Short video views, such as 3-second long ones, are usually too abrupt to carry any message about the brand, and they could also just be random watches. Yet, if you start a campaign on Facebook with such a goal, you could be gobsmacked about how “cheap” the campaign is. 

We hate to break it to you, but it means exactly the same as paying for air. And while Facebook claims that 3 seconds is “enough” to get a grasp of a video, it goes without saying that in many cases it’s simply too short, random, and not measurable towards your business goal. 

Engagement as a marketing KPI

When looking for the right campaign KPIs, brands often pick CPC, number of leads, or sales, neglecting engagement rate somewhat. Is that the right thing to do? Not necessarily – there are cases when engagement rate is actually more sought after by brands than sales or leads.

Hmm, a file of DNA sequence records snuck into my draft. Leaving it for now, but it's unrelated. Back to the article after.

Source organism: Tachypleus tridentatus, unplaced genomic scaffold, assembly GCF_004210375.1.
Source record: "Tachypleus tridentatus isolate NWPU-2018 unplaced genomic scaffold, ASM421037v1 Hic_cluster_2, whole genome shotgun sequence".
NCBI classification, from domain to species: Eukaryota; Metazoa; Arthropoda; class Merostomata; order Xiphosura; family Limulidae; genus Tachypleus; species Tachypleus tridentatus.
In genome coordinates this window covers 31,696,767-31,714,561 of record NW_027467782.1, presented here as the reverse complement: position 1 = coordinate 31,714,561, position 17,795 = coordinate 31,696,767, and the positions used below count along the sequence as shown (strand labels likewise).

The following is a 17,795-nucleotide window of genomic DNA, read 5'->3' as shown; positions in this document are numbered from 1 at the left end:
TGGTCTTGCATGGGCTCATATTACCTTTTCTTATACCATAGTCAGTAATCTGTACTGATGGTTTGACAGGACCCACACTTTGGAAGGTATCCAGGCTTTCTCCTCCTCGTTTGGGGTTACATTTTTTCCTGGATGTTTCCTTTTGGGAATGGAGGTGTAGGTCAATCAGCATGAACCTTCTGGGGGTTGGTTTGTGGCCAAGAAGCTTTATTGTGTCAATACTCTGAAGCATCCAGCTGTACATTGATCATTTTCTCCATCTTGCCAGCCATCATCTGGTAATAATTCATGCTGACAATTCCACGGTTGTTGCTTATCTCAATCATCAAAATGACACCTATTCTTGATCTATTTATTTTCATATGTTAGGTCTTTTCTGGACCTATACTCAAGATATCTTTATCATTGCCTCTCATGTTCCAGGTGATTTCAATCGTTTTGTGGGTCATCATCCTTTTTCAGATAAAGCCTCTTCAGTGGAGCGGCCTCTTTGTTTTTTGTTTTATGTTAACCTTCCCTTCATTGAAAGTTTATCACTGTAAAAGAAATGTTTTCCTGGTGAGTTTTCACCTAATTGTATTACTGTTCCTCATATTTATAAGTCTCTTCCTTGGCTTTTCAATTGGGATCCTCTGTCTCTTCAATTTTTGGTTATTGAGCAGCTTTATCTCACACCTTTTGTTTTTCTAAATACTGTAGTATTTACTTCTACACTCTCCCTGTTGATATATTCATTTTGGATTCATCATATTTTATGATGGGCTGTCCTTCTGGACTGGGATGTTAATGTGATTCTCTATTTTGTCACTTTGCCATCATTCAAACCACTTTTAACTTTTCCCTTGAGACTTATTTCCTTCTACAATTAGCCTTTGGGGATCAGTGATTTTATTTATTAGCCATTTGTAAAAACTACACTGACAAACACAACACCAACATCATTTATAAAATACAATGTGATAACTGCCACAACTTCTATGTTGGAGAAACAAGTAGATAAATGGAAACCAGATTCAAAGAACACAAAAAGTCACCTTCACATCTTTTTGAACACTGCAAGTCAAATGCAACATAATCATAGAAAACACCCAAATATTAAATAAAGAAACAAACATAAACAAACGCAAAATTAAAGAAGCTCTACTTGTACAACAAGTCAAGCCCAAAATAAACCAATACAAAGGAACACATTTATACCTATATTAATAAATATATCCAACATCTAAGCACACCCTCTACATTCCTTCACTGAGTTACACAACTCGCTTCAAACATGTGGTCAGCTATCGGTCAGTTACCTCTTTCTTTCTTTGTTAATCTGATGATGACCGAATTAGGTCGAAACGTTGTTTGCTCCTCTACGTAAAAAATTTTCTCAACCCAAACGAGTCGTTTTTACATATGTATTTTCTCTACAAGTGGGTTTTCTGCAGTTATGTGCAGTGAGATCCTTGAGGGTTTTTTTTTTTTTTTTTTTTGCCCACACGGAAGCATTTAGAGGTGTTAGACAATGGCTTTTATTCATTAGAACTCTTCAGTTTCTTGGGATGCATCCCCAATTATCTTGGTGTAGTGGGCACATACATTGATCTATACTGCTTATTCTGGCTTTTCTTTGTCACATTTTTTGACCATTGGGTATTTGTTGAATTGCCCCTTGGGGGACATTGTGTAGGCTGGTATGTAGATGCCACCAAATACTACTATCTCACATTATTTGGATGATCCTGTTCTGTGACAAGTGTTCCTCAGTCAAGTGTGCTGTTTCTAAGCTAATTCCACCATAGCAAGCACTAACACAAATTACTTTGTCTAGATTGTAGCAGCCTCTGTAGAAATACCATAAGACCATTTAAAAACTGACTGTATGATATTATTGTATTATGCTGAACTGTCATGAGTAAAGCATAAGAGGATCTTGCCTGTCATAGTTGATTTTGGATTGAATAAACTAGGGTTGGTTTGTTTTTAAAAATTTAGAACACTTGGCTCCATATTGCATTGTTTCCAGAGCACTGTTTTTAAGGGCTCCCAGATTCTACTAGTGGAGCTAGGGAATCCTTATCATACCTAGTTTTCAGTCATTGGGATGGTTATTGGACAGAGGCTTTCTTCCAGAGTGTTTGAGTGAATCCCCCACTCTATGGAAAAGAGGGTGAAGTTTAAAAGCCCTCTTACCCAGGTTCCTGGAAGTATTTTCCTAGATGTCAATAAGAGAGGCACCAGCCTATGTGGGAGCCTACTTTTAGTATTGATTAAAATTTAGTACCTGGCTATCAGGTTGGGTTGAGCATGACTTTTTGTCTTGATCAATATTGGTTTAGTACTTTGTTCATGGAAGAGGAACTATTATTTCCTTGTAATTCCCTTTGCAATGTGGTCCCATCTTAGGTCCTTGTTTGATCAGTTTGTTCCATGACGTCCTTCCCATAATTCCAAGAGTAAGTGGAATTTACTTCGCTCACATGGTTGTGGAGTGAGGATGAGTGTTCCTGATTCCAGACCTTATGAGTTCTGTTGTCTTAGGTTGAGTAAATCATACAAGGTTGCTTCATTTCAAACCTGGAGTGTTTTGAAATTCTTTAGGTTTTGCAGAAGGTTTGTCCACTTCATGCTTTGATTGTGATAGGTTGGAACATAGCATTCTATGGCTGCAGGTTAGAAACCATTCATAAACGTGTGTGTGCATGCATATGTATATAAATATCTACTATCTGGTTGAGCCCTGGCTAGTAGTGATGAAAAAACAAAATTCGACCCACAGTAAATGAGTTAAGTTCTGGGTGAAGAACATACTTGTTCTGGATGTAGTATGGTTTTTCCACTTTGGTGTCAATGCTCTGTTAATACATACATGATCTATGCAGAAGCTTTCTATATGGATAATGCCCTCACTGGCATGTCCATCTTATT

Analyzing KPIs – what to take into consideration

There are two major questions you should ask yourself when analyzing KPIs. 

Does this KPI really contribute to my business goal?

While the marketing KPIs you’ve chosen should stick with you for a little time, no one says that they have to stay with you forever. You may want or need to adjust them to your business goals. And even a slight change to your marketing strategy may contribute to modifying goals and campaign KPIs. 

Let’s say that you run an online shop. One of your products has become really popular out of nowhere, after it turned out that a few influencers praised your collection. Now your campaign KPIs should basically be about “making the most of it” (e.g. generating more sales or increasing visibility of your online shop), and other marketing KPIs should be a lower priority for now so that you can ride the momentum.